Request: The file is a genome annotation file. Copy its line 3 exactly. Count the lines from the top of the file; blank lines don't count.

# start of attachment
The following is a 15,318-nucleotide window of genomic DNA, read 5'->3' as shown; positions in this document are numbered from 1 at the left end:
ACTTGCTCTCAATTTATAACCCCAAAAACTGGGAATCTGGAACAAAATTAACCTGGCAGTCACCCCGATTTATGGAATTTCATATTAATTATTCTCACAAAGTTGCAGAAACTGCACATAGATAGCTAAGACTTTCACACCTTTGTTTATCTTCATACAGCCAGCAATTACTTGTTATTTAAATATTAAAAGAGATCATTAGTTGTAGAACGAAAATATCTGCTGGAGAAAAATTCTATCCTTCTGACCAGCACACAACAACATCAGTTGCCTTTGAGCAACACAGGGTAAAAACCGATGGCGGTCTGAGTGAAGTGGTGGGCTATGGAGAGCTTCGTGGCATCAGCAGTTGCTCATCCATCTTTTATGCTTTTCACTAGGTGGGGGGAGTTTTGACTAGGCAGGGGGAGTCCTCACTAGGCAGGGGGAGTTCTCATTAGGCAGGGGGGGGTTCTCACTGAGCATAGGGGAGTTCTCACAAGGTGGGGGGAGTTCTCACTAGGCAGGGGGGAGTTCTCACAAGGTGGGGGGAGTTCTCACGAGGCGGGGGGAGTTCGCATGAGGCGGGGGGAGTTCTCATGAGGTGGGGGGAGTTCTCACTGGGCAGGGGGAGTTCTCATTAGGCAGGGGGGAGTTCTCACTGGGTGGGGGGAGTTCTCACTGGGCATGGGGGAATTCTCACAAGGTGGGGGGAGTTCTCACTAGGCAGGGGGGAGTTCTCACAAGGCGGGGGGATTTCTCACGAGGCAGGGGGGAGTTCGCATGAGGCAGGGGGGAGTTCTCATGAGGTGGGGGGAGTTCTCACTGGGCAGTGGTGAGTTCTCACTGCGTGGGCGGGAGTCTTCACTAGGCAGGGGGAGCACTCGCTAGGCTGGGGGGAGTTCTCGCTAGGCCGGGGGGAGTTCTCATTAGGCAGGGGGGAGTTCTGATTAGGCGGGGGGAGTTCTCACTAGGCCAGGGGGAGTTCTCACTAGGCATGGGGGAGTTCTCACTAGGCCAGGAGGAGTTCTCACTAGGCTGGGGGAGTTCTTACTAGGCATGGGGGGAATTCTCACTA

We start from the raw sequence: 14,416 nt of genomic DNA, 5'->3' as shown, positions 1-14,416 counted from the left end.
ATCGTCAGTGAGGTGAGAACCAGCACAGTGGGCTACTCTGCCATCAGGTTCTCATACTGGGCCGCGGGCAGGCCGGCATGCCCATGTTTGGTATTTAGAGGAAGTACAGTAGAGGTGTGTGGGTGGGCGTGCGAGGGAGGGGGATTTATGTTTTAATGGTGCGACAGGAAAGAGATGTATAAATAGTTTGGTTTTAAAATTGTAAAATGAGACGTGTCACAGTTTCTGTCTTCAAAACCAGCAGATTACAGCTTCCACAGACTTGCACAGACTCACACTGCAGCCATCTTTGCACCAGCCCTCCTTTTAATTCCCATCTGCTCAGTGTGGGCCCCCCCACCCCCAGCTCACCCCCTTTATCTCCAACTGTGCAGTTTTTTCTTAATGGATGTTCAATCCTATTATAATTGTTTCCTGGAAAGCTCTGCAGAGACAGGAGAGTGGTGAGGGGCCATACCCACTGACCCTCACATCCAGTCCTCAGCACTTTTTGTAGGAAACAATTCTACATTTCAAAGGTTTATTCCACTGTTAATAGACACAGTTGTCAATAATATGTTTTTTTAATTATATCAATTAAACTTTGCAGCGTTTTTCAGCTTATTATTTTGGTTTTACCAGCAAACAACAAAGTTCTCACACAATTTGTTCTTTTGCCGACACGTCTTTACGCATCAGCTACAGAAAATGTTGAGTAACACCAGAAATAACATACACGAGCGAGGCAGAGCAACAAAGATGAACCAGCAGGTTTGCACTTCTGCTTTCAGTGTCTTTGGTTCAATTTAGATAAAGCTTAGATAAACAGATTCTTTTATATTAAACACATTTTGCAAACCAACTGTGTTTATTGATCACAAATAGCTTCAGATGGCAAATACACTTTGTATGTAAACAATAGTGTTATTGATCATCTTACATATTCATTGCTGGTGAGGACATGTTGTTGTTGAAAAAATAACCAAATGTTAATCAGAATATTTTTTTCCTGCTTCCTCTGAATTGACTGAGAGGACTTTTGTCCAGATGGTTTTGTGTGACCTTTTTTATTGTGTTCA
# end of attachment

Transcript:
We start from the raw sequence: 14,416 nt of genomic DNA, 5'->3' as shown, positions 1-14,416 counted from the left end.